Eleven of the U.S. Senate seats up for grabs this November are  “toss-ups,” with Republicans in control 44 seats and Democrats in control of 45 (including independents who caucus with the Democrats).

Based on prior election results and comprehensive analysis of state polls, the Republicans and Democrats are currently projected to end up with 50 seats each in the battle for the Senate.

Of the eleven “toss-up” races, Republicans currently lead in six of those races: Indiana, Montana, Nevada, North Dakota, Virginia, and Massachusetts.  Democrats currently lead in Florida, Wisconsin, Connecticut, Missouri, and Ohio.

In previous weeks Michigan had been included in the analysis, however that race has now turned into a double-digit lead for the Democratic candidate.

In Florida, Bill Nelson (D) continues to lead Connie Mack (R) on the strength of a substantial double-digit lead with independents.

In Massachusetts, Scott Brown (R) has taken a slim lead in recent weeks on the back of his strong lead among independent voters.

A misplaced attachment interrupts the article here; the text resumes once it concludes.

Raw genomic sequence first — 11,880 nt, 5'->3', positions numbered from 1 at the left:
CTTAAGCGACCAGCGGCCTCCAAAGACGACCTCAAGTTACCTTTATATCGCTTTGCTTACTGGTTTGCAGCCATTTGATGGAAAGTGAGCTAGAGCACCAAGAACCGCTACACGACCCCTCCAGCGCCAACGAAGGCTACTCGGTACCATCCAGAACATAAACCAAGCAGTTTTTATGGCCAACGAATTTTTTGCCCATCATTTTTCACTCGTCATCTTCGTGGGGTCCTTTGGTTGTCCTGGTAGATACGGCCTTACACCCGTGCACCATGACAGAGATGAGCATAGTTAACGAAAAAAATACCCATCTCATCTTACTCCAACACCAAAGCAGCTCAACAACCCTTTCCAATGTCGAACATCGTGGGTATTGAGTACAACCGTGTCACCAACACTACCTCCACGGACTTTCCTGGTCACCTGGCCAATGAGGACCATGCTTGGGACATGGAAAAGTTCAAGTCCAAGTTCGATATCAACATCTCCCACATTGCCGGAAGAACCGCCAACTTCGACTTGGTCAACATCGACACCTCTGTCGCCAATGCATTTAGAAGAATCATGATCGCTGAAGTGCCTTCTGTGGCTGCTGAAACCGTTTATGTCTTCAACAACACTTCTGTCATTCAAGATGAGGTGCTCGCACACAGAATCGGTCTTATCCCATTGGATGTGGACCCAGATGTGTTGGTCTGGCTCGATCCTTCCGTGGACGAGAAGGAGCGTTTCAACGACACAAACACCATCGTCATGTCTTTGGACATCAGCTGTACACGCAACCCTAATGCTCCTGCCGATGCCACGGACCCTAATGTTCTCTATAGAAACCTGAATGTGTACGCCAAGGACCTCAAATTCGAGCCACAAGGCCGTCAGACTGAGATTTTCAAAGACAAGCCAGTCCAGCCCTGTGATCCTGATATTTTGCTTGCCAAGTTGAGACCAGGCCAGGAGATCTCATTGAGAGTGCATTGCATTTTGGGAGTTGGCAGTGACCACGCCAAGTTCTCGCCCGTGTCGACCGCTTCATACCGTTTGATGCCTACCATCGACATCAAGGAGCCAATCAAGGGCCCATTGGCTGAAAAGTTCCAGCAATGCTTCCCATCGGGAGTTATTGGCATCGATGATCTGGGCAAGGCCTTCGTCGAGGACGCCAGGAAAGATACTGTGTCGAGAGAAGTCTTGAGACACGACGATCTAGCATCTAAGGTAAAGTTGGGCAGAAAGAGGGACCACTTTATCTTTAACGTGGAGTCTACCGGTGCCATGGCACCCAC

In Missouri, Todd Akin (R) continues to trail Claire McCaskill (D), as Republicans have abandoned him in large numbers following his controversial comments concerning rape.

Dean Heller (R) continues to lead in Nevada, as Shelley Berkley (D) struggles to shore up support from her Democratic base.

Sherrod Brown (D) leads Josh Mandel (R) in Ohio.

The race in Virginia has tightened significantly in recent weeks, as Tim Kaine (D) has pulled to within a few points of George Allen (R) among independents, making this race a dead heat.

In Wisconsin, after strong early support, Tommy Thompson (R) has fallen victim to a huge surge in support for Tammy Baldwin (D).


Rather than simply averaging the overall result of major swing-state polls pitting Senate candidates against one another (as is done on sites like Real Clear Politics), The Washington Dispatch digs into the cross-tabs of data behind major polls (those that freely publish the necessary data breaking down responses by party identification), and averages each candidates’ share of the vote among Republicans, Democrats, and Independents.  Then, these shares are applied to the actual turnout by party identification in each state (as measured by CNN’s comprehensive exit polling in 200420062008, and 2010) for the past four national elections.  To calculate poll numbers for each race for purposes of The Washington Dispatch’s Senate projections, each candidates’ average share of the vote by party affiliation is applied to the average turnout by party affiliation in each state over the past four national elections.